Arthritis warning: The healthy foods that can actually trigger arthritis symptoms
Arthritis: Doctor gives advice on best foods to help ease pain
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In the UK, more than 10 million people have arthritis or other, similar conditions that affect the joints. Osteoarthritis and rheumatoid arthritis are the two most common types of arthritis. The symptoms you experience will vary depending on the type you have but joint pain, tenderness and stiffness are characteristic warning signs.
Leading a healthy lifestyle is key to managing arthritis and this means getting your diet in order.
It is not always clear-cut what you should eat and avoid, however.
Some healthy dietary decisions can actually spur on arthritis when consumed excessively.
Omega 6 fatty acids fall into this grey area.
Omega 6 fatty acids are an essential fatty acid that the body needs for normal growth and development.
As the Mayo Clinic explains, when eaten in moderation and in place of the saturated fats found in meats and dairy products, omega-6 fatty acids can be good for your heart.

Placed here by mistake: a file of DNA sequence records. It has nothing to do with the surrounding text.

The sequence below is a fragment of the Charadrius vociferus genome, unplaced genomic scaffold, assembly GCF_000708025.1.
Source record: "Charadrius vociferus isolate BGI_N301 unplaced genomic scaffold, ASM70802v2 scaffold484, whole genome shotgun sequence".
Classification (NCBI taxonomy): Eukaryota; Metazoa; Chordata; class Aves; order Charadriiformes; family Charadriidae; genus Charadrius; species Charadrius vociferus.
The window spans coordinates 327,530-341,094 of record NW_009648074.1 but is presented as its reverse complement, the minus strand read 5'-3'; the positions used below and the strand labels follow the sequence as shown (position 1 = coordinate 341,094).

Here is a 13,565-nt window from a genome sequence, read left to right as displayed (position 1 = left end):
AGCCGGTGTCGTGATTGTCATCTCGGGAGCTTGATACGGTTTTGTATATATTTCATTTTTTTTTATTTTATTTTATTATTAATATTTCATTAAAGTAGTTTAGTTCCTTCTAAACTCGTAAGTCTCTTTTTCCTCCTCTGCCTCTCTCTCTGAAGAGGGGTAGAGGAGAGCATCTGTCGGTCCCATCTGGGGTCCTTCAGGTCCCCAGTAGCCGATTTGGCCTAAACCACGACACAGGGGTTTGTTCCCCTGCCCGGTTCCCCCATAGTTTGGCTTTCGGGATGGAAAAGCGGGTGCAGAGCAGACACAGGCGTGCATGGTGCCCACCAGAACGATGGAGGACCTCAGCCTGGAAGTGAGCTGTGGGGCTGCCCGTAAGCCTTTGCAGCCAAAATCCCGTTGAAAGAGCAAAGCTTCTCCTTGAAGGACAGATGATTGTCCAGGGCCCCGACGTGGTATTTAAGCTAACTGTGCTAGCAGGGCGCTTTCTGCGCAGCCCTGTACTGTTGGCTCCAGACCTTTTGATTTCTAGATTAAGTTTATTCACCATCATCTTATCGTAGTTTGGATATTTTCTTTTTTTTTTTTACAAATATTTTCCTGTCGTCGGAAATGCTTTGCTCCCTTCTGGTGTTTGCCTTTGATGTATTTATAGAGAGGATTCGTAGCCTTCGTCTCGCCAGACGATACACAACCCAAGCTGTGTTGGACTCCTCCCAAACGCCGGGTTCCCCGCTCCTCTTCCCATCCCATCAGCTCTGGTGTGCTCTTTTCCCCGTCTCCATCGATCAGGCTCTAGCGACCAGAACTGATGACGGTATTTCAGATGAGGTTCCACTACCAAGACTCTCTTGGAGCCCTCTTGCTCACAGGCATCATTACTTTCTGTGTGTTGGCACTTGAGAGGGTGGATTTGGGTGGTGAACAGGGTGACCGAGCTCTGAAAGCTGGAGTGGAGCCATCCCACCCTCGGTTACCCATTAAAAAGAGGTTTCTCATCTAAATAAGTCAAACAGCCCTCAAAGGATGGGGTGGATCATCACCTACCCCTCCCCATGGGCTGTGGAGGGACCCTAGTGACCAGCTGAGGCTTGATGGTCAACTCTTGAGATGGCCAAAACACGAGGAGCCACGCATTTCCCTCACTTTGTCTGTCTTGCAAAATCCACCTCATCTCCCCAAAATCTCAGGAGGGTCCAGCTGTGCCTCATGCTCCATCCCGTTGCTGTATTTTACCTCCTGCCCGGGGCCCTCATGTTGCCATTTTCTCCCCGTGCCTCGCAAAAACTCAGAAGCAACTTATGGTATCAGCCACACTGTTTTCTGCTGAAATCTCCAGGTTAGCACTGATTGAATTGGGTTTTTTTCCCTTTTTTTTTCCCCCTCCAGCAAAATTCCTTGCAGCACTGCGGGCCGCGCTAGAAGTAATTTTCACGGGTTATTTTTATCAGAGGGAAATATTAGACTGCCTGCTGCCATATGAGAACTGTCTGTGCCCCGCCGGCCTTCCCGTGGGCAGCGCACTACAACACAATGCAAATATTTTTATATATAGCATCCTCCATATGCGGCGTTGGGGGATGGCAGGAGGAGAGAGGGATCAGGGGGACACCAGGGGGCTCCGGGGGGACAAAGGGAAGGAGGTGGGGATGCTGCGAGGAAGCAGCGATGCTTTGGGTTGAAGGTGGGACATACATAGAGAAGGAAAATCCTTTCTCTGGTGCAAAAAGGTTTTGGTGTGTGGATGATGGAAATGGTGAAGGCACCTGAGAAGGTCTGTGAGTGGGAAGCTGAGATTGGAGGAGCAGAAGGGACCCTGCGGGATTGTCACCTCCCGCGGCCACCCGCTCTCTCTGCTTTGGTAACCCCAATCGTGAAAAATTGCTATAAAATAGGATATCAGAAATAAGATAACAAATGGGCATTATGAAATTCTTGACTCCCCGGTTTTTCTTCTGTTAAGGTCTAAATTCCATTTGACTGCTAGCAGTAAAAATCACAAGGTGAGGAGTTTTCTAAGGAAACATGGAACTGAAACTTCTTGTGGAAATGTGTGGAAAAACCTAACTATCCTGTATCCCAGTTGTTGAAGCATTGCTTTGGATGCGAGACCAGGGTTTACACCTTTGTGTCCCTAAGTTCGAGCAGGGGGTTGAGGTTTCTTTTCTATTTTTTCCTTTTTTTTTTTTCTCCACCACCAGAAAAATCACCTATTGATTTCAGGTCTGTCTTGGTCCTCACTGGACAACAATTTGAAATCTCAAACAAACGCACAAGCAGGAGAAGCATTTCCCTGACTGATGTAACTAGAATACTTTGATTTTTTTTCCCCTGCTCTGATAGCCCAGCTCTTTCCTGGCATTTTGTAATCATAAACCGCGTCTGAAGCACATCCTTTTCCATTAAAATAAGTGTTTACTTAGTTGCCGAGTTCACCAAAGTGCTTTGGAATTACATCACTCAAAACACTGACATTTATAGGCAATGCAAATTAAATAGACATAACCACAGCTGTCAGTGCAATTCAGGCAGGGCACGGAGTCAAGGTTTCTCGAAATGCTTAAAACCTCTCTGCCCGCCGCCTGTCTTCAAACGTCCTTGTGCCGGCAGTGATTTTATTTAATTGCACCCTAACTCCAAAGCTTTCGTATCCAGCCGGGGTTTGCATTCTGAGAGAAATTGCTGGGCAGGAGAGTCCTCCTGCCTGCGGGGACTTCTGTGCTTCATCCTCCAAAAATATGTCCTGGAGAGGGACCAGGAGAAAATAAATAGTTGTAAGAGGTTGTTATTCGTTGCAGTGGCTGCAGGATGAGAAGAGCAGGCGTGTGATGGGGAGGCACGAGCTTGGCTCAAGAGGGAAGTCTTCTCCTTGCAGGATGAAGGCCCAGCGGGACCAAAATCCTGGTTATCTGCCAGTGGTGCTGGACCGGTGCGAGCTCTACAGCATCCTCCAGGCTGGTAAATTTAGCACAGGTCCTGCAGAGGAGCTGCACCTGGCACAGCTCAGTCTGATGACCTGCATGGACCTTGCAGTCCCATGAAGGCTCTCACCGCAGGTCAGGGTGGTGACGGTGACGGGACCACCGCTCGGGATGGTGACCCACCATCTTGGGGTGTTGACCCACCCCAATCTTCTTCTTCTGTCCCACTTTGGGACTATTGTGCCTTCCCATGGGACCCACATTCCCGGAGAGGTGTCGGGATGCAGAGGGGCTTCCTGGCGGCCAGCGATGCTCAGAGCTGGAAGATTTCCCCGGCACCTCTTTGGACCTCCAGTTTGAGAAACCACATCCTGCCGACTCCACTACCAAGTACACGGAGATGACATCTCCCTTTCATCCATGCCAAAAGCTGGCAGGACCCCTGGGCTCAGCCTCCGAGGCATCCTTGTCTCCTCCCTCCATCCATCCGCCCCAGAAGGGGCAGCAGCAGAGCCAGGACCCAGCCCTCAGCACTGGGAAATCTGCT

However, “Excess consumption of omega-6s can trigger the body to produce pro-inflammatory chemicals,” warns the Arthritis Foundation (AF).
Some of these fatty acids appear to cause inflammation, but others seem to have anti-inflammatory properties, notes the Mayo Clinic.
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“More research is needed to fully understand how these apparently opposing effects interact with each other and with other nutrients.”
Omega-6 fatty acids are found in oils such corn, safflower, sunflower, grapeseed, soy, peanut, and vegetable.
What should you eat?
Many foods can help fight inflammation and improve joint symptoms.
“For starters, a diet rich in fruits, vegetables, fish, nuts and beans but low processed foods and saturated fat, is not only great for overall health, but can also help manage disease activity,” says AF.
A Mediterranean-style diet contains many of these anti-inflammatory components.
A Mediterranean diet incorporates the traditional healthy living habits of people from countries bordering the Mediterranean Sea, including France, Greece, Italy and Spain.
The diet varies by country and region, so it has a range of definitions.
But in general, it’s high in vegetables, fruits, legumes, nuts, beans, cereals, grains, fish, and unsaturated fats such as olive oil.
It usually includes a low intake of meat and dairy foods.
In addition to fighting inflammation, eating healthily will give you all the nutrients you need and help you maintain a healthy weight – key to warding off the threat of heart disease.
Why is this important? The NHS explains: “If you’re overweight, losing weight can really help you cope with arthritis.
“Too much weight places excess pressure on the joints in your hips, knees, ankles and feet, leading to increased pain and mobility problems.”
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